Evelyn Stevens races around the Olympic Training Center Velodrome on her way to breaking the the womenís cycling hour record.
Evelyn Stevens races around the Olympic Training Center Velodrome on her way to breaking the the womenís cycling hour record. (Photo: Associated Press)

How Did Evelyn Stevens Become the Fastest Woman on a Bike?

We caught up with the San Francisco-based rider to learn more about her record and the work it took to get there

Evelyn Stevens races around the Olympic Training Center Velodrome on her way to breaking the the womenís cycling hour record.

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On February 27, in Colorado Springs, Colorado, Evelyn Stevens became the fastest female cyclist on the planet. Stevens rode a distance of 29.81 miles in one hour, setting a new women’s Union Cycliste Internationale (UCI) Record. While Stevens’s record is astonishing, it didn’t surprise those who know her well. Stevens, who prior to cycling worked as an investment banker on Wall Street, embodies fierce drive and determination. 

We caught up with the San Francisco-based rider, who is currently in Europe racing for the Dutch Boels-Dolmans women’s team, to learn more about her record and the work it took to get there.

Favorite Workout: A long (i.e., 4-to-5 hour) ride with lots of climbing.  

Daily Nutrition: I’m a lover of food and eating. I don’t follow any specific diet. I eat real, whole foods and avoid processed stuff. I’m a huge fan of farmer’s markets, and am spoiled with good ones in California and when I’m on the road in Europe. 

Race Fueling: It’s really important to stay on top of your glycogen stores [i.e., the fuel that comes from carbohydrates]. During a stage race, for breakfast, I’ll generally have lots of toast, oatmeal, fruit, and almond butter. During the race we are getting calories from gels and sport drinks. I love a soda at the finish line, which gets sugar into the system immediately. Dinner is generally carbohydrate-heavy; think: rice, or, especially in Italy, pasta. 

Typical Training Week: During heavy training I generally put in about 4 to 6 hours a day. I’ll start the day with some core and mobilization work before getting on the bike. Then, it’s all about saddle time. Lots of long rides with 15 to 20 minute intervals. 

Cross Training: I love Yoga. I think it is a really good supplement to all the cycling-specific work. 

Recovery: I use NormaTec compression boots pretty regularly. I also float in something called a sensory deprivation chamber. It’s basically like this small little pod filled with water.

Sleep for the Win: By far the best “recovery” is sleep. I sleep a ton: on average, 9 to 10 hours a night. My best races happen after big blocks of sleep. I sleep a whole lot more now than when I was an investment banker. 

Wall Street and Cycling: Both are all-consuming lifestyles. In investment banking, you are constantly on-edge, glued to your Blackberry. With cycling, everything you do has an impact on your performance. So yeah, in that regard, both are 24-7 pursuits. That said, I think cycling is harder. There is not only a physical risk (i.e., you could crash) but also a psychological one. In investment banking you are on a clear and predetermined path. In cycling, that’s not the case.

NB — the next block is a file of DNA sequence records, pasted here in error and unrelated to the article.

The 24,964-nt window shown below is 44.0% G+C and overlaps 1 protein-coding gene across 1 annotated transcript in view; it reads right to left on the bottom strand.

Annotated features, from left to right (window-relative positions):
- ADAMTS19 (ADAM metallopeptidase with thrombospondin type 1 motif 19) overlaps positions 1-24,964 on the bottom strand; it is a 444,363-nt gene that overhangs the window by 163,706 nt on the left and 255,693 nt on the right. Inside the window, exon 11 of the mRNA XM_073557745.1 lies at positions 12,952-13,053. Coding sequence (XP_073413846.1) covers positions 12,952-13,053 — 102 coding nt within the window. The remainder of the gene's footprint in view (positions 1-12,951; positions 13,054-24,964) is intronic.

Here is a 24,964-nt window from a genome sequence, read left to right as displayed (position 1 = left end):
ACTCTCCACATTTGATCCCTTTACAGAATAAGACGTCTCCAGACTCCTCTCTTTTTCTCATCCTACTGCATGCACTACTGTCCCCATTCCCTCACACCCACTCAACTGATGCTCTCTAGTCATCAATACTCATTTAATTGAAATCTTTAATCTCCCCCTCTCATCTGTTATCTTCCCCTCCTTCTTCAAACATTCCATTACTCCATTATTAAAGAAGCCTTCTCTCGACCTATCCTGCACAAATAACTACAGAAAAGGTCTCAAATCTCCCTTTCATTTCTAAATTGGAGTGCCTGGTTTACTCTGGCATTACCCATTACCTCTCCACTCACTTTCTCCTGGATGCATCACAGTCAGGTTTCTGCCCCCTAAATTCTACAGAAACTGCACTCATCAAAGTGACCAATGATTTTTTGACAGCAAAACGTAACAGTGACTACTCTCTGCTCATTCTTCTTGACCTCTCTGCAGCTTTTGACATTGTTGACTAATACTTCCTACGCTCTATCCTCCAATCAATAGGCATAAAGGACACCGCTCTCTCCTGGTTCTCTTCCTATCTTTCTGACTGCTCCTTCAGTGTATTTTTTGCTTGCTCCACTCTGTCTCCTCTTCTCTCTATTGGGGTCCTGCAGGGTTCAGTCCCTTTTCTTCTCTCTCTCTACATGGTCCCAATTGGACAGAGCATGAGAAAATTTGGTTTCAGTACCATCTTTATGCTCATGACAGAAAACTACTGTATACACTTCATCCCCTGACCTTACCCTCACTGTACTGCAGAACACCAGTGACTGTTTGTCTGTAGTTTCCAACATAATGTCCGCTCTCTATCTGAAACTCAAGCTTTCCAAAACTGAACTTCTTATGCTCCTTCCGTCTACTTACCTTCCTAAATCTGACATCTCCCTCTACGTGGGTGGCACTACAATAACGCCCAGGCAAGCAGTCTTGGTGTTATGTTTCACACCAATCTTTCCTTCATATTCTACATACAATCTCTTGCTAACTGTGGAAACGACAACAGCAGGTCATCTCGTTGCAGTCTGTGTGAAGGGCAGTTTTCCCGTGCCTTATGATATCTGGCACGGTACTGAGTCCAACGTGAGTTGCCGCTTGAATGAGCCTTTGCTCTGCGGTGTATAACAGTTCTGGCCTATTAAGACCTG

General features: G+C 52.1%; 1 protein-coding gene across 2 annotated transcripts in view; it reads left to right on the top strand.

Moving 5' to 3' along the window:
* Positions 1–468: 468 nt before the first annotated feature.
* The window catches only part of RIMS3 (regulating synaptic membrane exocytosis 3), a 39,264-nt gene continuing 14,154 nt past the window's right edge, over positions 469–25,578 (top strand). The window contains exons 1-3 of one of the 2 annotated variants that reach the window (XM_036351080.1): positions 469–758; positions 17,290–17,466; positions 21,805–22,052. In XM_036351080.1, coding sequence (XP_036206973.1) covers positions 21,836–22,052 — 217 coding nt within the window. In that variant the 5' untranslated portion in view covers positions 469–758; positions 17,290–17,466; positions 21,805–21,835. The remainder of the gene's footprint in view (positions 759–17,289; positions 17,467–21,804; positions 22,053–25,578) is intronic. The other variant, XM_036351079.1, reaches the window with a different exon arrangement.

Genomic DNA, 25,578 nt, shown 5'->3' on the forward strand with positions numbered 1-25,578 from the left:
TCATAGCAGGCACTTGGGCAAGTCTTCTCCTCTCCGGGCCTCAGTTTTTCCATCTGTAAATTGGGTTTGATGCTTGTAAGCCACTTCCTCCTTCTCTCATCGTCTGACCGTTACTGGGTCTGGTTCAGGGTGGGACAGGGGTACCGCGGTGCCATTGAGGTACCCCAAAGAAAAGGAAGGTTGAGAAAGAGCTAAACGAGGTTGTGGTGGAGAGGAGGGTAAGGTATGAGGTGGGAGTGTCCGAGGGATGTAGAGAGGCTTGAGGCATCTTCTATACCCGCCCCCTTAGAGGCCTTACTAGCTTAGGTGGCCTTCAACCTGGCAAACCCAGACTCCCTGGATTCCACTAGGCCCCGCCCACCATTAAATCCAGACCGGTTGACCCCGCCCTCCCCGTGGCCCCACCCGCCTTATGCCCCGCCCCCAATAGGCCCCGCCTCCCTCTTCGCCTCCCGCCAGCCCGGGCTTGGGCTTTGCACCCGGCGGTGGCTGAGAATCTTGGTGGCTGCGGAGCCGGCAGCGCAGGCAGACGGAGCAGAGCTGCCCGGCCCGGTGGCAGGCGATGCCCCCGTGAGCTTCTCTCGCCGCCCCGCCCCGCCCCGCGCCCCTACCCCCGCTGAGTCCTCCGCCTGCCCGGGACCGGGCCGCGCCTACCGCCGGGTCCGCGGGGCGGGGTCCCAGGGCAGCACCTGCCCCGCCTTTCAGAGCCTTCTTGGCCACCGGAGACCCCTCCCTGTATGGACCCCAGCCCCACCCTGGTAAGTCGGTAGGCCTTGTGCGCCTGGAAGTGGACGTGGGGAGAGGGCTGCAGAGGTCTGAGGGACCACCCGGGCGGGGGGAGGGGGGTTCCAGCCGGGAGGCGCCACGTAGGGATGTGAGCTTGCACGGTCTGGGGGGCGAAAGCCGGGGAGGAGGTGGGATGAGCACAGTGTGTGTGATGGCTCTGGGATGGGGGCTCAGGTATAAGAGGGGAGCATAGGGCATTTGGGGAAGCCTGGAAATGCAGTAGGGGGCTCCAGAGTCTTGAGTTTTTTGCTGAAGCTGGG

The Art of Suffering: I spend a lot of time working on mental fitness. I work with a sport psychologist who gives me helpful pointers on how to be more mindful. For example, during really hard training intervals, instead of thinking “I want these to be over,” I try to feel and sit with the pain.  Heck, I even try to embrace it. So much of bike racing is psychological.

During the Hour Record: “Push, Pull. Pedal, Push.” Those were my two mantras. Very basic stuff. Outside of my coach yelling splits, I had no data on my bike. It was like a moving meditation, an hour of total presence and awareness. 

After the Record: I took four days off the bike. I enjoyed the accomplishment for a day or two, but then it was back to thinking about what’s next, what can I do to get better?  

Art or Science? I’m much more of an artist. Don’t get me wrong, during training it is nice to have power and heart-rate data, but the numbers can also hold you back. In a race, none of the numbers matter. 

Favorite Gear: My saddle! I ride the Power Saddle made by Specialized. It’s the most important and can be the hardest thing to find: a saddle that is comfortable for you. 

Drive: I am very internally motivated. I feel much better after I’ve accomplished something. I love pushing myself to get better and I hate finishing a race with anything left in the tank. I guess above all, I love the feeling of completely emptying out. 

What’s Next: Right now, I am training and racing in Europe. I am hoping to race the time trial and the road race during the Summer Olympic Games in Rio. 

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